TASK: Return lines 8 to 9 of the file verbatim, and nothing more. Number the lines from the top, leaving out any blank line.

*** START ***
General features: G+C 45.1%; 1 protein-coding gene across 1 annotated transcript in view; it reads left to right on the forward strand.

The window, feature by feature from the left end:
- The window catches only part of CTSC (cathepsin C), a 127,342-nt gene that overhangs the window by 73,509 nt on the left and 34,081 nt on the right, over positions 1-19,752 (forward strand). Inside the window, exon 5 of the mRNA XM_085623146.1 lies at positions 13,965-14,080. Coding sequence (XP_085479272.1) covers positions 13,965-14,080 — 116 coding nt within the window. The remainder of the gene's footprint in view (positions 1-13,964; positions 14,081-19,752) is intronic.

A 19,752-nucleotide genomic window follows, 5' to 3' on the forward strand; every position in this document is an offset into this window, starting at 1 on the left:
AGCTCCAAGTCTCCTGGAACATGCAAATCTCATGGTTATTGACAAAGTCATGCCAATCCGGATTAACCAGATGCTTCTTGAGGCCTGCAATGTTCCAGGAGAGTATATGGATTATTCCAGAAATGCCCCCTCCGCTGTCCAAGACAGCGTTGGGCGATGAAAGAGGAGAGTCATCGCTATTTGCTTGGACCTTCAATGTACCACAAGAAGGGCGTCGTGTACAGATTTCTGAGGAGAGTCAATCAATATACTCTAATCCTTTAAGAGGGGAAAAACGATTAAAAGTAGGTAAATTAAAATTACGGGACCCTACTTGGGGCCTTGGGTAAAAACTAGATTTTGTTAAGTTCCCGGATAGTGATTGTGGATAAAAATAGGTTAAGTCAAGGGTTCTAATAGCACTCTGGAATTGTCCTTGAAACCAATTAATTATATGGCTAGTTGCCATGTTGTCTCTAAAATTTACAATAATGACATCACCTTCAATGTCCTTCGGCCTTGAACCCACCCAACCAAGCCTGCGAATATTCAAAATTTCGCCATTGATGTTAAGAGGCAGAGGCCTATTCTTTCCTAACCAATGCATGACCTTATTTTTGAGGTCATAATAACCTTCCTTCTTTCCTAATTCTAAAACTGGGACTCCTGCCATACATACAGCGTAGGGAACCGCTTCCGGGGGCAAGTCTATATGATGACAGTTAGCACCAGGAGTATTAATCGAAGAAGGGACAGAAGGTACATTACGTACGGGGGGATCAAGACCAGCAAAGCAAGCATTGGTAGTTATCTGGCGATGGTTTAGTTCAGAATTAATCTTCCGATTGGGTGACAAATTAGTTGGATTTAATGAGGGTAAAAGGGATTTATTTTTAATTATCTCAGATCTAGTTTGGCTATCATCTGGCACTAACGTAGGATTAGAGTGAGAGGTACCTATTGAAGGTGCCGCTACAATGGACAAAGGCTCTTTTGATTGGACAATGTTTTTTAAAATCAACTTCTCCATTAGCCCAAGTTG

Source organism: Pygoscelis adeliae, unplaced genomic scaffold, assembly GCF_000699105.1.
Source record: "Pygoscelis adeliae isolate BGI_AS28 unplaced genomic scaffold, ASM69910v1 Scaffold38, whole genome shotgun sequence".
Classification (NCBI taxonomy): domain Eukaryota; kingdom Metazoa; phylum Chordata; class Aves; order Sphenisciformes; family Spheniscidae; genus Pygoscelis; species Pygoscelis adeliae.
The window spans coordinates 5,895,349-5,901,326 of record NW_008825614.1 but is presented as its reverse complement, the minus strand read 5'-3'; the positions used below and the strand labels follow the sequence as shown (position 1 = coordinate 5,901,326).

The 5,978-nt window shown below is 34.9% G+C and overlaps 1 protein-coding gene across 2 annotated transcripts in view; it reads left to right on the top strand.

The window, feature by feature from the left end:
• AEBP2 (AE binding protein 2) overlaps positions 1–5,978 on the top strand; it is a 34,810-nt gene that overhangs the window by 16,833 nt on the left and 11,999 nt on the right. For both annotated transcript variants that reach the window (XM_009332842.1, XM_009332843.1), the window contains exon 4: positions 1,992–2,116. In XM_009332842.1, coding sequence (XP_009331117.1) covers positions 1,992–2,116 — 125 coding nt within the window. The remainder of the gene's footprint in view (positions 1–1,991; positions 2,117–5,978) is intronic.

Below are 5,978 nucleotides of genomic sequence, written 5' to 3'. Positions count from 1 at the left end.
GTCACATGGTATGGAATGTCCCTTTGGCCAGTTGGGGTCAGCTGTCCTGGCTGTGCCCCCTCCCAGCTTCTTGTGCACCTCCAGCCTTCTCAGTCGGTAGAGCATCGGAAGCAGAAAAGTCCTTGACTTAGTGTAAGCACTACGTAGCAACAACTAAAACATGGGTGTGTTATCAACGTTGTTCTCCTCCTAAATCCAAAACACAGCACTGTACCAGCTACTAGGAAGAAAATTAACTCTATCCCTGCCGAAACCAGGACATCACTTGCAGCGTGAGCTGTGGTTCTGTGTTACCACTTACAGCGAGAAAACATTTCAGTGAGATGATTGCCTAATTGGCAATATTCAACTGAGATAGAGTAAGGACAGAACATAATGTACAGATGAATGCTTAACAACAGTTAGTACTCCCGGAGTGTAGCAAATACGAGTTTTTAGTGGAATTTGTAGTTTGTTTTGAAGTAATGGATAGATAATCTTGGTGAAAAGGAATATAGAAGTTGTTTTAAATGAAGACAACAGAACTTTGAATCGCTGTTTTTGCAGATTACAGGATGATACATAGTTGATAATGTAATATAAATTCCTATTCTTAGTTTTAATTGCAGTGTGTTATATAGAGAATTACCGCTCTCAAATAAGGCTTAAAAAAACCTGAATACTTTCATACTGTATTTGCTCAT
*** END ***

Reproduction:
Classification (NCBI taxonomy): domain Eukaryota; kingdom Metazoa; phylum Chordata; class Aves; order Sphenisciformes; family Spheniscidae; genus Pygoscelis; species Pygoscelis adeliae.
The window spans coordinates 5,895,349-5,901,326 of record NW_008825614.1 but is presented as its reverse complement, the minus strand read 5'-3'; the positions used below and the strand labels follow the sequence as shown (position 1 = coordinate 5,901,326).